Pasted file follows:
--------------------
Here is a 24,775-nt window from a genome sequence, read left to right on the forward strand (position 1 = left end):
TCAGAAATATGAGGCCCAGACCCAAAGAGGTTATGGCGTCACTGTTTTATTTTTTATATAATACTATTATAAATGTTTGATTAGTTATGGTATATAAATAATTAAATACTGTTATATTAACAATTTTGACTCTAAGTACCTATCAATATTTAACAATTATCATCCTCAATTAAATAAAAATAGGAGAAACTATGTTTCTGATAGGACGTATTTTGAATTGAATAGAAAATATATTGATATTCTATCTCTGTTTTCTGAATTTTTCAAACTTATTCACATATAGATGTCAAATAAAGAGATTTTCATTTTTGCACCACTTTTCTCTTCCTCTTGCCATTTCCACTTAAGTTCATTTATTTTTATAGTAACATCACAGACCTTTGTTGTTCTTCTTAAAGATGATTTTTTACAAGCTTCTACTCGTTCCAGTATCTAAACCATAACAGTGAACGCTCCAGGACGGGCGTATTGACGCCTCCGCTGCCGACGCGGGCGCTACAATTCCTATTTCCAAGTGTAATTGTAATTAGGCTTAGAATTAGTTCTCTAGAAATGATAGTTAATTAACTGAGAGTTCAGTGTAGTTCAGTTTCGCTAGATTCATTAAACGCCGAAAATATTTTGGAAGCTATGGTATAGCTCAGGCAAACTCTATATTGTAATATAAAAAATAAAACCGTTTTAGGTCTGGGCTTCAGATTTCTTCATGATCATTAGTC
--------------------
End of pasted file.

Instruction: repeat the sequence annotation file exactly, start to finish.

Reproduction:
Here is a 24,775-nt window from a genome sequence, read left to right on the forward strand (position 1 = left end):
TCAGAAATATGAGGCCCAGACCCAAAGAGGTTATGGCGTCACTGTTTTATTTTTTATATAATACTATTATAAATGTTTGATTAGTTATGGTATATAAATAATTAAATACTGTTATATTAACAATTTTGACTCTAAGTACCTATCAATATTTAACAATTATCATCCTCAATTAAATAAAAATAGGAGAAACTATGTTTCTGATAGGACGTATTTTGAATTGAATAGAAAATATATTGATATTCTATCTCTGTTTTCTGAATTTTTCAAACTTATTCACATATAGATGTCAAATAAAGAGATTTTCATTTTTGCACCACTTTTCTCTTCCTCTTGCCATTTCCACTTAAGTTCATTTATTTTTATAGTAACATCACAGACCTTTGTTGTTCTTCTTAAAGATGATTTTTTACAAGCTTCTACTCGTTCCAGTATCTAAACCATAACAGTGAACGCTCCAGGACGGGCGTATTGACGCCTCCGCTGCCGACGCGGGCGCTACAATTCCTATTTCCAAGTGTAATTGTAATTAGGCTTAGAATTAGTTCTCTAGAAATGATAGTTAATTAACTGAGAGTTCAGTGTAGTTCAGTTTCGCTAGATTCATTAAACGCCGAAAATATTTTGGAAGCTATGGTATAGCTCAGGCAAACTCTATATTGTAATATAAAAAATAAAACCGTTTTAGGTCTGGGCTTCAGATTTCTTCATGATCATTAGTC